BY JENICE ARMSTRONG
PHILADELPHIA DAILY NEWS
TRIBUNE NEWS SERVICE
PHILADELPHIA — Out of nowhere, WDAS-FM radio personality Patty Jackson collapsed.
She didn’t stumble over anything. But between her house and garage, Jackson hit the ground.
Looking back, the popular broadcaster remembers that her right side had been feeling weak. But she didn’t think much about it.
It happened last Nov. 11. Jackson was working at the station seven days a week, and also doing numerous personal appearances, including a weekly Friday night happy hour.
At the same time, she was the primary caregiver for both her elderly mother and also her son. So, despite feeling weak and tired, Jackson kept pushing.
“I kept going because Tyler Perry was in town. I had to do his show. I had to talk to him. I just kept going and each day, it got worse,” Jackson recently said.
Two whole days went by before she got around to visiting a doctor, who told her, “It appears that you have had a stroke.”
High for Blacks
For most folks, that would have been enough for them to collapse onto the nearest stretcher.
Not Jackson, though. She got back into her car and drove home to check on her 14-year-old son and get her house in order. Not until she had done whatever that entailed would she allow a friend to drive her to Abington Memorial Hospital, where she got the devastating diagnosis: A blood vessel in her head had, indeed, ruptured.
At age 52, Jackson had become one of more than 795,000 Americans who suffer a stroke each year.
Strokes are the fifth-leading cause of death. And the risk factor for having one is twice as high for African-Americans, according to the Centers for Disease Control and Prevention.
Jackson’s whole life was turned upside down by her stroke. Not only couldn’t she walk, but Jackson couldn’t see straight.
“One minute, I could see fine. The next minute, everything was doubled and my eye just went in a whole other direction,” Jackson recalled.
“The doctor came up to see me and I couldn’t even pick my arm up,” Jackson added. “I couldn’t hold a pen. I couldn’t write. … My whole right side just said ‘ ‘bye.’ ’’
It was if her body had signed off.
Up until her mother’s death two weeks prior to her stroke, Jackson had been on overdrive.
Most mornings, she was up by 6:15 a.m., getting her son up and her elderly mother dressed. She also would prepare an entire day’s worth of food in advance, because she got home late most nights.
By 10 a.m., she’d be at the station before heading off to a personal appearance.
For years, Jackson put her own needs, health and otherwise, on a back burner. Then in 2013, singer Jill Scott pulled her aside and pointed out that she needed to stop neglecting her oral health. Jackson’s gums were puffy — a sign of gum disease.
Mortified, Jackson finally went for medical help and wound up undergoing a 5 1/2-hour surgery to remove all of the diseased tissue in her mouth and get all new teeth.
“I had to relearn how to eat,” she said.
As word spread about her latest health problems, celebrities such as Scott, Patti LaBelle, Frankie Beverly, and other musical artists began reaching out. She was in the hospital from Nov. 13 until Dec. 4. Her room was party central, as friends flocked to Abington to see about her. Afterward, Jackson was transferred to Moss Rehab at Elkins Park, where she stayed three more weeks.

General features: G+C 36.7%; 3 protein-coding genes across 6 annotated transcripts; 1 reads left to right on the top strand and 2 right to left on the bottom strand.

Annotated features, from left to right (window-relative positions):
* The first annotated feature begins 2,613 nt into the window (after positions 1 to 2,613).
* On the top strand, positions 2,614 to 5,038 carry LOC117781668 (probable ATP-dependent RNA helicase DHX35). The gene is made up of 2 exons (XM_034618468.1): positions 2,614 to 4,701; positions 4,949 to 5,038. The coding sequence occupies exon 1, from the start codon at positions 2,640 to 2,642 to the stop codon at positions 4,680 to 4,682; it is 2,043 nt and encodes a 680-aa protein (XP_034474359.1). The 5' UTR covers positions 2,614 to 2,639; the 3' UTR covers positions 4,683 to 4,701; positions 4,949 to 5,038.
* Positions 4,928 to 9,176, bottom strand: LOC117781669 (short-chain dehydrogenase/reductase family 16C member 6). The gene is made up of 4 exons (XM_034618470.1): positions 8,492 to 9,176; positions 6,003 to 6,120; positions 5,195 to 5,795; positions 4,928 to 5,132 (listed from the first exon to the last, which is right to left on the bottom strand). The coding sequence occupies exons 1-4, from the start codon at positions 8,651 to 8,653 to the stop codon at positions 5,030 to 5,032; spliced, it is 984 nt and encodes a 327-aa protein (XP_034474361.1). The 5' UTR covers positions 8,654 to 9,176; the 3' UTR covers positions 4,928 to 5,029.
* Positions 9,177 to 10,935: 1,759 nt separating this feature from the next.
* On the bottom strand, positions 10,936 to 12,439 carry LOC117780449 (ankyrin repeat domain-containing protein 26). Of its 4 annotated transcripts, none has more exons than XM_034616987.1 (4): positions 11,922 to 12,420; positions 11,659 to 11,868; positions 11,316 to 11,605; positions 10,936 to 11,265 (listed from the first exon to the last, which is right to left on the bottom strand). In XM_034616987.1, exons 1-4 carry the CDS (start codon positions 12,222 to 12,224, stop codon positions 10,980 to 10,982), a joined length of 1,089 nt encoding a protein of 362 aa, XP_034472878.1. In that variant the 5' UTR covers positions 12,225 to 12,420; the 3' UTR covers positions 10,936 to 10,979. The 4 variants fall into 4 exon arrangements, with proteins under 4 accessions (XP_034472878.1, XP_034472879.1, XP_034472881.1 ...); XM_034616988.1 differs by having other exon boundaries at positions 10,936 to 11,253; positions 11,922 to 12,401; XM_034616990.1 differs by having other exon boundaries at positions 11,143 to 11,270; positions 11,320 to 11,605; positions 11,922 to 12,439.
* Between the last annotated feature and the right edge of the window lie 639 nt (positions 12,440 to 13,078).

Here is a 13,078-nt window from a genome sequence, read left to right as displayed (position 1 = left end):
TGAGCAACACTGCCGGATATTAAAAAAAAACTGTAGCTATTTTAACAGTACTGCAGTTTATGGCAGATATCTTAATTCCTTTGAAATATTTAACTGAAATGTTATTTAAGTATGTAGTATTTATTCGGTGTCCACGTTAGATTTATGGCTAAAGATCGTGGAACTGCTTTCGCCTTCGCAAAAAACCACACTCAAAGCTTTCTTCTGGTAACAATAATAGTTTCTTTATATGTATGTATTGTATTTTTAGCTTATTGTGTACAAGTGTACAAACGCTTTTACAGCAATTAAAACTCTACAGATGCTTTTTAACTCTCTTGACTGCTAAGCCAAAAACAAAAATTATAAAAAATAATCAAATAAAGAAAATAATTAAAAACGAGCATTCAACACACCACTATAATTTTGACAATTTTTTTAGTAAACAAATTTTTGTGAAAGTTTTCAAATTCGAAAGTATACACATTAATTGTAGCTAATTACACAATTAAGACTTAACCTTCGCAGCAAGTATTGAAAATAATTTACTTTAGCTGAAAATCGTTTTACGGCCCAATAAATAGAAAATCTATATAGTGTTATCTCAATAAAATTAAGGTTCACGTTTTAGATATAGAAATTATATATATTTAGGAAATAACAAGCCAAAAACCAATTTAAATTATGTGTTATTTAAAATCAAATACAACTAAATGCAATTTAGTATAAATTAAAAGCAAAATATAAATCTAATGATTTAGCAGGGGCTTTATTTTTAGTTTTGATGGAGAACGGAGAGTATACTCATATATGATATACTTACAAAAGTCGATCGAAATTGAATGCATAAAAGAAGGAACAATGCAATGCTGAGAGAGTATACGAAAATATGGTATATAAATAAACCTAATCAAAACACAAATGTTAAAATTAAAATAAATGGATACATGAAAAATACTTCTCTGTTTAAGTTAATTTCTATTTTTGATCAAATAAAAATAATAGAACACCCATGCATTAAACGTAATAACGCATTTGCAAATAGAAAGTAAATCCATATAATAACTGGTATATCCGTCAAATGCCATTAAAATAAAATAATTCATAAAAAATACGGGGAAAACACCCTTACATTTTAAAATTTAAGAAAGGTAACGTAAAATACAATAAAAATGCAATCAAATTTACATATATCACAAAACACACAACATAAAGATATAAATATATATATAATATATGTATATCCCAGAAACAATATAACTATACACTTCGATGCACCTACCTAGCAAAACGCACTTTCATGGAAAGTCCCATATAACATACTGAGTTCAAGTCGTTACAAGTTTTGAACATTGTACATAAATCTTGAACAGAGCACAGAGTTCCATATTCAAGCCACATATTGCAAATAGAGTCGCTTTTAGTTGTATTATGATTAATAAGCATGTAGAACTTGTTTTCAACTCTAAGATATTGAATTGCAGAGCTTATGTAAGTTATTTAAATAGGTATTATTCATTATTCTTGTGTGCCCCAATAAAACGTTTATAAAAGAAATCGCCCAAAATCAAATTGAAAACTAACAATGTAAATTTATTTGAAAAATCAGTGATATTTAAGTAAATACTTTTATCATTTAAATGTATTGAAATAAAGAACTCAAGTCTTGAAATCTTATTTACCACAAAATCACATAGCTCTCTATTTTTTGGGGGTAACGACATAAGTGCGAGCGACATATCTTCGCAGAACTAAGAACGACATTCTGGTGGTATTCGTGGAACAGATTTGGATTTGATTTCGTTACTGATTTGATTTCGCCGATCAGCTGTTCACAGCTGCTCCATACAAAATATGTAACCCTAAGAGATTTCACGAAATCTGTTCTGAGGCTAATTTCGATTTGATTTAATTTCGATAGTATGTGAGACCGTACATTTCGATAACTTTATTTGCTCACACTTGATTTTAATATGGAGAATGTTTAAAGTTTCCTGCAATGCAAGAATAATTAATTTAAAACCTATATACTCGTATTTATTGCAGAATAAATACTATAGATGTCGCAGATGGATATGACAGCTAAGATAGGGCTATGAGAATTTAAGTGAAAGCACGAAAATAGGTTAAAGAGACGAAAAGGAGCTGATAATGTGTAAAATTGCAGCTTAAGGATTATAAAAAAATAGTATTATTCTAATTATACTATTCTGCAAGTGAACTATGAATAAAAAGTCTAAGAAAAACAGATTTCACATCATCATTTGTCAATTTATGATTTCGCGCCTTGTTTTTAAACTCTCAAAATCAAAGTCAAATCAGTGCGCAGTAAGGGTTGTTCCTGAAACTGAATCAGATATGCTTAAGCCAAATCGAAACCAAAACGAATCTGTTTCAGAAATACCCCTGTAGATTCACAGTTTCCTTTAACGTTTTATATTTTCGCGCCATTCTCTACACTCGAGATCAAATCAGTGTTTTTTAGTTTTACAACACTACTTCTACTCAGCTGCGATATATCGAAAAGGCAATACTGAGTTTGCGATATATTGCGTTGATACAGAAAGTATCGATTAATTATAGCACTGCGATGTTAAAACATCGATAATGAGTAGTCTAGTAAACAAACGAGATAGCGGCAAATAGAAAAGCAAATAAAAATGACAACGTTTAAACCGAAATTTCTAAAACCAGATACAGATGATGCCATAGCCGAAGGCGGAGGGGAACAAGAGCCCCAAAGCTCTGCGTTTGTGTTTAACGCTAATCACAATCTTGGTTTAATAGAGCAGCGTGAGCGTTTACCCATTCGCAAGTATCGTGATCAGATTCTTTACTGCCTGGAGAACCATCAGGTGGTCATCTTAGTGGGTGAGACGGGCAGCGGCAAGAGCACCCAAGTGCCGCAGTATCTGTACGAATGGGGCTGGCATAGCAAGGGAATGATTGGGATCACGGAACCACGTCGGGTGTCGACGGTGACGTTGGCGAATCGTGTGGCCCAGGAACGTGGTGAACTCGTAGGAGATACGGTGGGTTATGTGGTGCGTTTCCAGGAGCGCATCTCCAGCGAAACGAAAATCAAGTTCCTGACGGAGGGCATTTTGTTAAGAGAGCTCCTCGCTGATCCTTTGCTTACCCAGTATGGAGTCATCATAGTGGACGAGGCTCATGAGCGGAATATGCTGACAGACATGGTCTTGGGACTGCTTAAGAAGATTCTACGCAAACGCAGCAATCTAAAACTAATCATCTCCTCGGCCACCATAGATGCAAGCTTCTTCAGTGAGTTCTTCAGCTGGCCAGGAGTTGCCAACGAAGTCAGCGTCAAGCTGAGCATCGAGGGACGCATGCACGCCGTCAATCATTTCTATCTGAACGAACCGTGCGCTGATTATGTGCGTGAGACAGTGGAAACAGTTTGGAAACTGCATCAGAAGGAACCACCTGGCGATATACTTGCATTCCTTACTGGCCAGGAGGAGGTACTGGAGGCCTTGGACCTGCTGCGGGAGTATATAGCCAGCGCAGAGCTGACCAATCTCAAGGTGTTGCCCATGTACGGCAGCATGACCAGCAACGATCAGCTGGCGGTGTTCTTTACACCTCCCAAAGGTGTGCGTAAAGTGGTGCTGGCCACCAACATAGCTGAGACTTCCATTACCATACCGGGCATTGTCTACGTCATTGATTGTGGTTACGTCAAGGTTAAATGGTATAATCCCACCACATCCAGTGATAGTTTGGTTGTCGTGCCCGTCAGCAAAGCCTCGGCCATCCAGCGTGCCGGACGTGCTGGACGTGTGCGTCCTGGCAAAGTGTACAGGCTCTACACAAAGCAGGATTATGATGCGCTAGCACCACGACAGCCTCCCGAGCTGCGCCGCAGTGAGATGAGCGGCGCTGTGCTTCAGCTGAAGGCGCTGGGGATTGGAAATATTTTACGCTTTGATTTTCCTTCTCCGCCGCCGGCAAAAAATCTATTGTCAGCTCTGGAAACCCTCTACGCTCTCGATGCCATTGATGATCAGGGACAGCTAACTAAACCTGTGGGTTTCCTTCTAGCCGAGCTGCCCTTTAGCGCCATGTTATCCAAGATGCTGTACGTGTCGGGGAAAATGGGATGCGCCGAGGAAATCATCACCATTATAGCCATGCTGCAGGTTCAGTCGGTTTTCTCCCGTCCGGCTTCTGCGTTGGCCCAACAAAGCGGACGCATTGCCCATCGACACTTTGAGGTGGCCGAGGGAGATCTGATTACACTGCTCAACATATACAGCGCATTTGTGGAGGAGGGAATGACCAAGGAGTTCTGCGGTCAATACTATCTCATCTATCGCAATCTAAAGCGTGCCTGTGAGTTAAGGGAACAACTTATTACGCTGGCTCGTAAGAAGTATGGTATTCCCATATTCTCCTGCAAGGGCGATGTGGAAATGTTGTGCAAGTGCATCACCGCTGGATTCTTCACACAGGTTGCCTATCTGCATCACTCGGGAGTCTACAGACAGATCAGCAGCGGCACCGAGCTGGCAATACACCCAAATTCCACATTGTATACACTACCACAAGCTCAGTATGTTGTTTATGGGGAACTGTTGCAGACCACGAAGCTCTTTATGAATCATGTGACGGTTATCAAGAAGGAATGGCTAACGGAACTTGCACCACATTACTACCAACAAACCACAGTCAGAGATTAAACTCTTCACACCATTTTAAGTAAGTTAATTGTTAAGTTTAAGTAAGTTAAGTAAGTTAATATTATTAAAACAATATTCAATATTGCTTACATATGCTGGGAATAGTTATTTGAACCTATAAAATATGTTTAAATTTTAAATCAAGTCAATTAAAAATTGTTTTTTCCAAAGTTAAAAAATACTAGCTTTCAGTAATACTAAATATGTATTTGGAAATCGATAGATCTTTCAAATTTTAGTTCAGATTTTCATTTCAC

“It was humbling. I was getting so depressed because I was there. I was like, ‘I don’t belong here,’” Jackson said.
A doctor prescribed Prozac — something she resisted at first. But she was crying constantly and determined to get her life back.
Once she was at home, her first post-stroke public outing was in December at Bebashi’s Power of 30 Black Tie Gala featuring El DeBarge and Howard Hewett.
Jackson, who was among those being honored, showed up wearing a black eye patch and white orthopedic shoes.
She was flanked by two attentive girlfriends who brought her food from the buffet and kept close watch over her throughout the evening. She smiled, but it was a difficult night. The eyepatch made her feel self-conscious and her leg kept cramping. She felt better, though, after DeBarge, who is one of her favorite singers, walked over and hugged her.
Back to work
Jackson wisely stayed in for the rest of the month and concentrated on regaining strength. By January, she was feeling well enough to co-host Mayor Kenney’s inaugural block party at the Convention Center. And by Jan. 4, she had returned to the airwaves.
“I hobbled back in there,” Jackson said. “I said, ‘I need to get back in my environment. I need to get back to doing what I do. That will help me heal and get better. I can’t sit around and be sad and be like, ‘I can’t walk.’ ’’
Area broadcasters such as CBS3’s Ukee Washington, 6ABC’s Rick Williams and Fox 29’s Joyce Evans stopped by the station to welcome her back to the airwaves.
Jackson has come a long way but is still in recovery mode. Her right leg is in a brace and needs twice-weekly rehab sessions. Jackson has Saturdays off now, and she’s become much more selective now about attending public events.
Ignored the whispers
As we chatted, I kept remembering how Oprah Winfrey always says, “Difficulties come when you don’t pay attention to life’s whisper. Life always whispers to you first, but if you ignore the whisper, sooner or later you’ll get a scream.”
Jackson said that quote resonated with her because she had ignored the many whispers about her health. That’s over now. She’s being faithful with her twice-weekly rehab workouts and making sure to drink plenty of water.
“Sometimes we won’t listen to a whisper but we’ll hear a roar,” Jackson pointed out. “God always has to get my attention through drastic measures.”
Next time, though, she’ll heed the whispers.